The shift in the zeitgeist was also telling beyond the formal exhibition. Whereas in the past few Biennales, the must-see collateral solo artist presentations were works such as Bill Viola’s Ocean Without a Shore (2007) (an HD video installation) or Anish Kapoor’s Ascension (2011) (literally a smoke column); this year, the must see ‘side’ shows were Peter Doig’s eponymous exhibition at Palazetto Tito, Cy Twombly’s Paradise at Ca’ Pesaro and Sean Scully’s Land Sea at Palazzo Falier.

The cynic in me speculates that this ‘revival’ of painting is also at least partly underscored by financial/market concerns. Major commercial galleries are increasingly funding production and participation costs in the cash-strapped art institutions and mega-exhibitions such as the Venice Biennale. Subtly, the power shift towards the commercial sector can’t help but create a reverse filter as to what is produced, shown and supported across the board, Venice included. Since painting remains the biggest selling medium and what shows in Venice sells in Basel, it makes sense to promote it.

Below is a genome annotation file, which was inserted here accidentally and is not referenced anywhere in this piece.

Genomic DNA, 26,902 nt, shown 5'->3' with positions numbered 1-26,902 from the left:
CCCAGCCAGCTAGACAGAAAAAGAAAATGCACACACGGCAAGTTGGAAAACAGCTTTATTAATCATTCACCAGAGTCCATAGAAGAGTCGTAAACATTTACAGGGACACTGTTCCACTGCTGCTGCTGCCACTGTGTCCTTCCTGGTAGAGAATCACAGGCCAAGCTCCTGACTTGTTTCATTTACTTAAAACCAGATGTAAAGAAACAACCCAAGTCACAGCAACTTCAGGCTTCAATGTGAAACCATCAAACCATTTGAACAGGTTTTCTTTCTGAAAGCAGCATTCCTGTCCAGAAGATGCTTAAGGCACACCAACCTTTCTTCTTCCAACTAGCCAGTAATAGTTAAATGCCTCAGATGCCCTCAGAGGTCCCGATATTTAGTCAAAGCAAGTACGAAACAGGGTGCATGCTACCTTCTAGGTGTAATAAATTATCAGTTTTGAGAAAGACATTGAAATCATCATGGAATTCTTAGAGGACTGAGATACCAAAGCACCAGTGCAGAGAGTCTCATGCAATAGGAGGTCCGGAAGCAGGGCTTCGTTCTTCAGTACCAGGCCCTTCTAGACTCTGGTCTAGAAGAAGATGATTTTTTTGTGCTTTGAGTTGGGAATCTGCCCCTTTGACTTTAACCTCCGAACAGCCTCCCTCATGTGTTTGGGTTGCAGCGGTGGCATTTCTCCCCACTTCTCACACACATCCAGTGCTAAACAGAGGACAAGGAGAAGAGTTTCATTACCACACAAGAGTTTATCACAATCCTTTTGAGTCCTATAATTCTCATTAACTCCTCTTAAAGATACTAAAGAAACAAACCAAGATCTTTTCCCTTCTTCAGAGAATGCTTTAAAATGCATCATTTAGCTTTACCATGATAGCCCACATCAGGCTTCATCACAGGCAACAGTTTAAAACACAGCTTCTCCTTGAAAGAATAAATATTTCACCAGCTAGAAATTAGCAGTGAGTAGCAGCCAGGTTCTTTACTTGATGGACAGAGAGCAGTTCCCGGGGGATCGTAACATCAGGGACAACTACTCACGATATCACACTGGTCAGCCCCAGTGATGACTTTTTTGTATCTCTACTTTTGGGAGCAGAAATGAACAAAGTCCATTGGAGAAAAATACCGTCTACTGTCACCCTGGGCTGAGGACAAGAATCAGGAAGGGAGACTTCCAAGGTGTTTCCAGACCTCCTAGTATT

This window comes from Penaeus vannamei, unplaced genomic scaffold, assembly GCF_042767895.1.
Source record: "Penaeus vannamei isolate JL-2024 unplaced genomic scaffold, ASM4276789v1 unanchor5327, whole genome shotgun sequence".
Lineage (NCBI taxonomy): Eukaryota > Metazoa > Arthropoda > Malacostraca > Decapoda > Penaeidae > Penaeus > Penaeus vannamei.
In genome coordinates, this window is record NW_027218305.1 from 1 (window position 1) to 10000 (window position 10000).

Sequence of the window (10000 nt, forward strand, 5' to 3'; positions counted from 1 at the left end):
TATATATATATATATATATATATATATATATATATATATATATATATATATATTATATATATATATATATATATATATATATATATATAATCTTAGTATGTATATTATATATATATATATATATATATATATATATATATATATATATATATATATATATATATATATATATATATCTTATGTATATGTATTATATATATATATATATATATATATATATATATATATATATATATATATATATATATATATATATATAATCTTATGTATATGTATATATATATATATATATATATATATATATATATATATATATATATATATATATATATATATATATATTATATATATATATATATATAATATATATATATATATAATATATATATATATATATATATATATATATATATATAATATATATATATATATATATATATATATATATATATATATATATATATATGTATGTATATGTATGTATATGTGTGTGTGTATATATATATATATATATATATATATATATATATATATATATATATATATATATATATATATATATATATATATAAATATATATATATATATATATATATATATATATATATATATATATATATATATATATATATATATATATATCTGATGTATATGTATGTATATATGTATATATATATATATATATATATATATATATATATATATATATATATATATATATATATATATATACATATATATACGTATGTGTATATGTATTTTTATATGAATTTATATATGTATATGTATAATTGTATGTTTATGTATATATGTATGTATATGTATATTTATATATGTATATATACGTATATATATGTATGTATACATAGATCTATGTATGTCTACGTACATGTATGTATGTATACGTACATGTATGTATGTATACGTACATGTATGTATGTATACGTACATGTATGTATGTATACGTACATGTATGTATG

However, even giving skepticism its due, the new movement in painting seen at and around the Venice Biennale this year are exciting, fresh, exuberant and relevant – re-affirming the power of the age-old medium to surprise and inspire. For those of us who love painting this is a wonderful sight to behold.

Painting in Venice 2
CLOCKWISE FROM TOP LEFT: Lavar Munroe, The Law, 2012. Image courtesy of Jack Bell Gallery; Peter Doig, 100 Years Ago (Carrera), 2001 oil on canvas. Image Courtesy of Victoria Miro; Lavar Munroe, Boy Predator Boy Prey, 2012. Image courtesy of Jack Bell Gallery; Peter Doig, Country Rock, 1998/9 oil on canvas. Image courtesy of Victoria Miro.
Painting in Venice 3
ABOVE: Untitled Trumpet (2015) by Katharina Grosse. Photo by Alex John Beck.